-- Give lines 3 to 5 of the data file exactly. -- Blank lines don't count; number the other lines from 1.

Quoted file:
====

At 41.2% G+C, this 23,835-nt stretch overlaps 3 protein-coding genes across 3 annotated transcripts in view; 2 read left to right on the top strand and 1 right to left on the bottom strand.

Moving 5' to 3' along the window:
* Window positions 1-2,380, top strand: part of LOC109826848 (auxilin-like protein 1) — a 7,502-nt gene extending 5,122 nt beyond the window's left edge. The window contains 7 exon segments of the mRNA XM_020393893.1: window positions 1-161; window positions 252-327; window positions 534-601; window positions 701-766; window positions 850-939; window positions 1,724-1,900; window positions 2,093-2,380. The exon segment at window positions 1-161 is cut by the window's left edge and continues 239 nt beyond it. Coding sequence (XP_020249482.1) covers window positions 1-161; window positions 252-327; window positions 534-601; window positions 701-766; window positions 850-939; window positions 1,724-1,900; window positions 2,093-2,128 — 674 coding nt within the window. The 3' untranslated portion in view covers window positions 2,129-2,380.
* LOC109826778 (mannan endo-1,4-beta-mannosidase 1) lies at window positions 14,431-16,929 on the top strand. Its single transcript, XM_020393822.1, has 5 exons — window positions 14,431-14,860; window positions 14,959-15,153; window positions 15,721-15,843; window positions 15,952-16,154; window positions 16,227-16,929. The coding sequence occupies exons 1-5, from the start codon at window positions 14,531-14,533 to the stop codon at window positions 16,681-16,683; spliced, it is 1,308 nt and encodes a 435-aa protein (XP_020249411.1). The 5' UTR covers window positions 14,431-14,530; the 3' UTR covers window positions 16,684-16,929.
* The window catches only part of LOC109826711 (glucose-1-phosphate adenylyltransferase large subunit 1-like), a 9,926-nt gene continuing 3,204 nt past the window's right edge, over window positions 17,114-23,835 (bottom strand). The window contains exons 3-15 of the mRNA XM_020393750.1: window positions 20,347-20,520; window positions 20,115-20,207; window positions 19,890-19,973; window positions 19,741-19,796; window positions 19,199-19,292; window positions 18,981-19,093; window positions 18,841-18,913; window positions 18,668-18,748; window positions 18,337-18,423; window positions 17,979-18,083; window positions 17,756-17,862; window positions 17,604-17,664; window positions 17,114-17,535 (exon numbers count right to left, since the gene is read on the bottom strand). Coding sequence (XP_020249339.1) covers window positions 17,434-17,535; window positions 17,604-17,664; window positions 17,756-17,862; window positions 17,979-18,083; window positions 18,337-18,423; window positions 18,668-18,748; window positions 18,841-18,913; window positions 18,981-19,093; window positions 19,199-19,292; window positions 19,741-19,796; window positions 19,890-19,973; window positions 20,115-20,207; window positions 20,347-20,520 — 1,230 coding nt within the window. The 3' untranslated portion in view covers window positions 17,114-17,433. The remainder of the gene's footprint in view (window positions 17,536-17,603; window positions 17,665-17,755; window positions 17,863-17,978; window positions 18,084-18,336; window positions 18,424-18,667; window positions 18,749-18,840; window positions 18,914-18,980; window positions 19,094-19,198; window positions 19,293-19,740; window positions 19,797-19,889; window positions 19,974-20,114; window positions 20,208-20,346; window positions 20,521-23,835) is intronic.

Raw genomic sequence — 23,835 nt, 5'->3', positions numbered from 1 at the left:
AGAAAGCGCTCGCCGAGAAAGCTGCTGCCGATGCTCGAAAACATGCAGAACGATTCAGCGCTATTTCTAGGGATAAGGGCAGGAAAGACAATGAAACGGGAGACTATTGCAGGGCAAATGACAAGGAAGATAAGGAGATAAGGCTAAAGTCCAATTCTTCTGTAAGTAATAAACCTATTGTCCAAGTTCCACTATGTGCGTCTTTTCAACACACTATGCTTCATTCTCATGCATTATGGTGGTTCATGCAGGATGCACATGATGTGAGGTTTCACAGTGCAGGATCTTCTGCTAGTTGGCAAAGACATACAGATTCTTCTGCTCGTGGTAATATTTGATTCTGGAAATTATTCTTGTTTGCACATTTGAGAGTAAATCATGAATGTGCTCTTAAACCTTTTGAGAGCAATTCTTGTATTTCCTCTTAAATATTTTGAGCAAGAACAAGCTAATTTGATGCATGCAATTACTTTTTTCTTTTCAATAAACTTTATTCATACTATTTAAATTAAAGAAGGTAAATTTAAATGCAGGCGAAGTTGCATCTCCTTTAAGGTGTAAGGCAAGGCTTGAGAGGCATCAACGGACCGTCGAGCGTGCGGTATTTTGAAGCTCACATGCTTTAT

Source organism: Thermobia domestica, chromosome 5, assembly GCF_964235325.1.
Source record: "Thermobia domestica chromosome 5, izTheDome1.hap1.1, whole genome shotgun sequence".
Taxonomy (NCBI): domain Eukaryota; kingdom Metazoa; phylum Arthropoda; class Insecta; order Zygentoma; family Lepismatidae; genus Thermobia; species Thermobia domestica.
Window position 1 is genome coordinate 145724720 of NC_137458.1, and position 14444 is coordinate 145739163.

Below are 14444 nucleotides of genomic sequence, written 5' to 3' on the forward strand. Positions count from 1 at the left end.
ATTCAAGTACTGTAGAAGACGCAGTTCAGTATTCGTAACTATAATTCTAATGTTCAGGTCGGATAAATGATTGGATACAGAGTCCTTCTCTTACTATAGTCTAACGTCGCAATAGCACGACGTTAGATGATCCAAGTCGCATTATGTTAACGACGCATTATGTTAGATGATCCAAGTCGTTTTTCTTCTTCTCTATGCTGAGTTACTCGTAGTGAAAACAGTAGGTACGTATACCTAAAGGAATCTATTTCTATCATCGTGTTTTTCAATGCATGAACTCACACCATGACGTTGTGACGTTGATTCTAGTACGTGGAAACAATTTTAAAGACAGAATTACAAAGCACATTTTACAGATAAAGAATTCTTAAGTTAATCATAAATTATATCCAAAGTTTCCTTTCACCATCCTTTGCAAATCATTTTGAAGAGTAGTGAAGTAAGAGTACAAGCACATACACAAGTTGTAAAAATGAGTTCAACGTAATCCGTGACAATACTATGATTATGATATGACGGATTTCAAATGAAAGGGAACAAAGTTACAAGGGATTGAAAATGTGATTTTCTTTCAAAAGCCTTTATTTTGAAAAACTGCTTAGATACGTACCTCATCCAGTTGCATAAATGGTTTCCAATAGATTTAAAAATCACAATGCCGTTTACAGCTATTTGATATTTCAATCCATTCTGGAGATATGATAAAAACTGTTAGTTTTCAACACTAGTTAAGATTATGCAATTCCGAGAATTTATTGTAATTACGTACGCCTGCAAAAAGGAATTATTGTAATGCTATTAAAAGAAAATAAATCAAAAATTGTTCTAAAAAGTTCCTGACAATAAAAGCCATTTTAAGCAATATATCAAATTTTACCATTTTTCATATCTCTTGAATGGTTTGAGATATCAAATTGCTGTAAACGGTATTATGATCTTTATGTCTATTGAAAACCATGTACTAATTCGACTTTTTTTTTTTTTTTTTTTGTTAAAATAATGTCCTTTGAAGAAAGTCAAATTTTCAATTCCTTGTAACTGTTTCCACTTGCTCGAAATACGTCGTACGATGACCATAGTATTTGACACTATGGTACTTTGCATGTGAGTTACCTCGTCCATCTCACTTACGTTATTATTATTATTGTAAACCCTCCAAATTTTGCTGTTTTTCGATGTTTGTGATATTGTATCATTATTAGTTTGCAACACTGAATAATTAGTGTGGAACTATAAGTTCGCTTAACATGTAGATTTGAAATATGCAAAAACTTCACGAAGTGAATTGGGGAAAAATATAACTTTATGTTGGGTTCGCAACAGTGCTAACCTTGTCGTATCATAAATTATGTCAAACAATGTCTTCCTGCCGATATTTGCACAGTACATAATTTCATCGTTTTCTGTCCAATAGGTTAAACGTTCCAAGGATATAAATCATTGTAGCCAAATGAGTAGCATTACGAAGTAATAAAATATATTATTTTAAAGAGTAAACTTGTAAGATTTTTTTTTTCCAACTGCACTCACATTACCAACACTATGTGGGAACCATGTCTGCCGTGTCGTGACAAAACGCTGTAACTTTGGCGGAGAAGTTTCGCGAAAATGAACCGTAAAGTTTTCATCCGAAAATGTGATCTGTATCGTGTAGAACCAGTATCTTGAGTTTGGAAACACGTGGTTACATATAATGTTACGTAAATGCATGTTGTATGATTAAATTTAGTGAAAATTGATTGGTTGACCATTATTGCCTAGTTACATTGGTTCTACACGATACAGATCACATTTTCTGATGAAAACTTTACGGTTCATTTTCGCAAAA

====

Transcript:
* Window positions 1-2,380, top strand: part of LOC109826848 (auxilin-like protein 1) — a 7,502-nt gene extending 5,122 nt beyond the window's left edge. The window contains 7 exon segments of the mRNA XM_020393893.1: window positions 1-161; window positions 252-327; window positions 534-601; window positions 701-766; window positions 850-939; window positions 1,724-1,900; window positions 2,093-2,380. The exon segment at window positions 1-161 is cut by the window's left edge and continues 239 nt beyond it. Coding sequence (XP_020249482.1) covers window positions 1-161; window positions 252-327; window positions 534-601; window positions 701-766; window positions 850-939; window positions 1,724-1,900; window positions 2,093-2,128 — 674 coding nt within the window. The 3' untranslated portion in view covers window positions 2,129-2,380.
* LOC109826778 (mannan endo-1,4-beta-mannosidase 1) lies at window positions 14,431-16,929 on the top strand. Its single transcript, XM_020393822.1, has 5 exons — window positions 14,431-14,860; window positions 14,959-15,153; window positions 15,721-15,843; window positions 15,952-16,154; window positions 16,227-16,929. The coding sequence occupies exons 1-5, from the start codon at window positions 14,531-14,533 to the stop codon at window positions 16,681-16,683; spliced, it is 1,308 nt and encodes a 435-aa protein (XP_020249411.1). The 5' UTR covers window positions 14,431-14,530; the 3' UTR covers window positions 16,684-16,929.
* The window catches only part of LOC109826711 (glucose-1-phosphate adenylyltransferase large subunit 1-like), a 9,926-nt gene continuing 3,204 nt past the window's right edge, over window positions 17,114-23,835 (bottom strand). The window contains exons 3-15 of the mRNA XM_020393750.1: window positions 20,347-20,520; window positions 20,115-20,207; window positions 19,890-19,973; window positions 19,741-19,796; window positions 19,199-19,292; window positions 18,981-19,093; window positions 18,841-18,913; window positions 18,668-18,748; window positions 18,337-18,423; window positions 17,979-18,083; window positions 17,756-17,862; window positions 17,604-17,664; window positions 17,114-17,535 (exon numbers count right to left, since the gene is read on the bottom strand). Coding sequence (XP_020249339.1) covers window positions 17,434-17,535; window positions 17,604-17,664; window positions 17,756-17,862; window positions 17,979-18,083; window positions 18,337-18,423; window positions 18,668-18,748; window positions 18,841-18,913; window positions 18,981-19,093; window positions 19,199-19,292; window positions 19,741-19,796; window positions 19,890-19,973; window positions 20,115-20,207; window positions 20,347-20,520 — 1,230 coding nt within the window. The 3' untranslated portion in view covers window positions 17,114-17,433. The remainder of the gene's footprint in view (window positions 17,536-17,603; window positions 17,665-17,755; window positions 17,863-17,978; window positions 18,084-18,336; window positions 18,424-18,667; window positions 18,749-18,840; window positions 18,914-18,980; window positions 19,094-19,198; window positions 19,293-19,740; window positions 19,797-19,889; window positions 19,974-20,114; window positions 20,208-20,346; window positions 20,521-23,835) is intronic.